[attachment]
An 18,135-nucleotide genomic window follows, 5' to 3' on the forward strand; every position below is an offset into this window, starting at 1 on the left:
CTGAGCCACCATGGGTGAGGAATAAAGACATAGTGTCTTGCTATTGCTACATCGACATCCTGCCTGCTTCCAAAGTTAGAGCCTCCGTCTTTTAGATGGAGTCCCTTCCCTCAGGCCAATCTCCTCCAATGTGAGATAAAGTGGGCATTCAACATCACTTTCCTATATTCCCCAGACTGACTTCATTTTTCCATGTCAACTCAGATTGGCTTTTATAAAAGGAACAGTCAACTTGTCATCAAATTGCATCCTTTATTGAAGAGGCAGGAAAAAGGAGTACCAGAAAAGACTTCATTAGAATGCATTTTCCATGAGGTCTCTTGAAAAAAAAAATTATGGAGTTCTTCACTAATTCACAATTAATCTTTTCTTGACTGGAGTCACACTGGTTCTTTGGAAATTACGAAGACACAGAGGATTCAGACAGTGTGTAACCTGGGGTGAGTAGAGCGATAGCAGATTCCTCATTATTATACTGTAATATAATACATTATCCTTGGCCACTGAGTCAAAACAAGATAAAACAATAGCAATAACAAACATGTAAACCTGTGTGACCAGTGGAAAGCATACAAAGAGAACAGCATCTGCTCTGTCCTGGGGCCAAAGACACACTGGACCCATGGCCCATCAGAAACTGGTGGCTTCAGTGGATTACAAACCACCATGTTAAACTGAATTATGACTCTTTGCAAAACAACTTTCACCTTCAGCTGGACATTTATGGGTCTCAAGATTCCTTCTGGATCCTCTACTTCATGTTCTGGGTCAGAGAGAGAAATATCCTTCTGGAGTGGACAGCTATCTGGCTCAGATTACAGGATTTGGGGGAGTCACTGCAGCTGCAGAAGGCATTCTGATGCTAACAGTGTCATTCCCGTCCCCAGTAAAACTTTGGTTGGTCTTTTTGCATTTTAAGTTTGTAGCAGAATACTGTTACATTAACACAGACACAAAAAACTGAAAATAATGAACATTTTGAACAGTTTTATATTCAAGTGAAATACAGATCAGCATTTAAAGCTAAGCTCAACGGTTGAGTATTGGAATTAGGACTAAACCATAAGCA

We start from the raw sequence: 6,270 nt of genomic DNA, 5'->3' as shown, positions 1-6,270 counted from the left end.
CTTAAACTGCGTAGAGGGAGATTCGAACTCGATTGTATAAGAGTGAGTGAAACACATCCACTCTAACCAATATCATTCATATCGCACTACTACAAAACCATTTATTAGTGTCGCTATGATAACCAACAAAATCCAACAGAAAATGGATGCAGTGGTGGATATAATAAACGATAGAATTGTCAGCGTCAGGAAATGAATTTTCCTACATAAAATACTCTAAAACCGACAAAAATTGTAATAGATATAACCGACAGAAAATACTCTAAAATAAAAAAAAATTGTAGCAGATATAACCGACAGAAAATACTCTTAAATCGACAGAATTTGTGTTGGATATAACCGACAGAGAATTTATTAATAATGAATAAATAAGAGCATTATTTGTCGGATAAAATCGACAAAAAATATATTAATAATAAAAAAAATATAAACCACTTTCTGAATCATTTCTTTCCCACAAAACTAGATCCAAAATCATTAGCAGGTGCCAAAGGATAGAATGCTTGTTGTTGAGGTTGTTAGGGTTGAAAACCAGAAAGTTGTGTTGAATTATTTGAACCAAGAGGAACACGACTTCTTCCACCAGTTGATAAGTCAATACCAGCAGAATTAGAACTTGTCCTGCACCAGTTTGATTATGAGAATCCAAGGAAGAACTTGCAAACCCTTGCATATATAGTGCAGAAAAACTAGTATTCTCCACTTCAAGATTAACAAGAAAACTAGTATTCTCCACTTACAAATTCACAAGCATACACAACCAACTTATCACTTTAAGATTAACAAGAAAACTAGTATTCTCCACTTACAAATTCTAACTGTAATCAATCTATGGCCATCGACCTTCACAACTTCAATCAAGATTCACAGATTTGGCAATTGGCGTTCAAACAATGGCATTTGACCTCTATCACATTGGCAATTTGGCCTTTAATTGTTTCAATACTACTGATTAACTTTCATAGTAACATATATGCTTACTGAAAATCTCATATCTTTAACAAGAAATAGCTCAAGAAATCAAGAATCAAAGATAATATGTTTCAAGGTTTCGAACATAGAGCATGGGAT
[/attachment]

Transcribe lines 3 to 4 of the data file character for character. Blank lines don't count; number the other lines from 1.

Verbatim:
We start from the raw sequence: 6,270 nt of genomic DNA, 5'->3' as shown, positions 1-6,270 counted from the left end.
CTTAAACTGCGTAGAGGGAGATTCGAACTCGATTGTATAAGAGTGAGTGAAACACATCCACTCTAACCAATATCATTCATATCGCACTACTACAAAACCATTTATTAGTGTCGCTATGATAACCAACAAAATCCAACAGAAAATGGATGCAGTGGTGGATATAATAAACGATAGAATTGTCAGCGTCAGGAAATGAATTTTCCTACATAAAATACTCTAAAACCGACAAAAATTGTAATAGATATAACCGACAGAAAATACTCTAAAATAAAAAAAAATTGTAGCAGATATAACCGACAGAAAATACTCTTAAATCGACAGAATTTGTGTTGGATATAACCGACAGAGAATTTATTAATAATGAATAAATAAGAGCATTATTTGTCGGATAAAATCGACAAAAAATATATTAATAATAAAAAAAATATAAACCACTTTCTGAATCATTTCTTTCCCACAAAACTAGATCCAAAATCATTAGCAGGTGCCAAAGGATAGAATGCTTGTTGTTGAGGTTGTTAGGGTTGAAAACCAGAAAGTTGTGTTGAATTATTTGAACCAAGAGGAACACGACTTCTTCCACCAGTTGATAAGTCAATACCAGCAGAATTAGAACTTGTCCTGCACCAGTTTGATTATGAGAATCCAAGGAAGAACTTGCAAACCCTTGCATATATAGTGCAGAAAAACTAGTATTCTCCACTTCAAGATTAACAAGAAAACTAGTATTCTCCACTTACAAATTCACAAGCATACACAACCAACTTATCACTTTAAGATTAACAAGAAAACTAGTATTCTCCACTTACAAATTCTAACTGTAATCAATCTATGGCCATCGACCTTCACAACTTCAATCAAGATTCACAGATTTGGCAATTGGCGTTCAAACAATGGCATTTGACCTCTATCACATTGGCAATTTGGCCTTTAATTGTTTCAATACTACTGATTAACTTTCATAGTAACATATATGCTTACTGAAAATCTCATATCTTTAACAAGAAATAGCTCAAGAAATCAAGAATCAAAGATAATATGTTTCAAGGTTTCGAACATAGAGCATGGGAT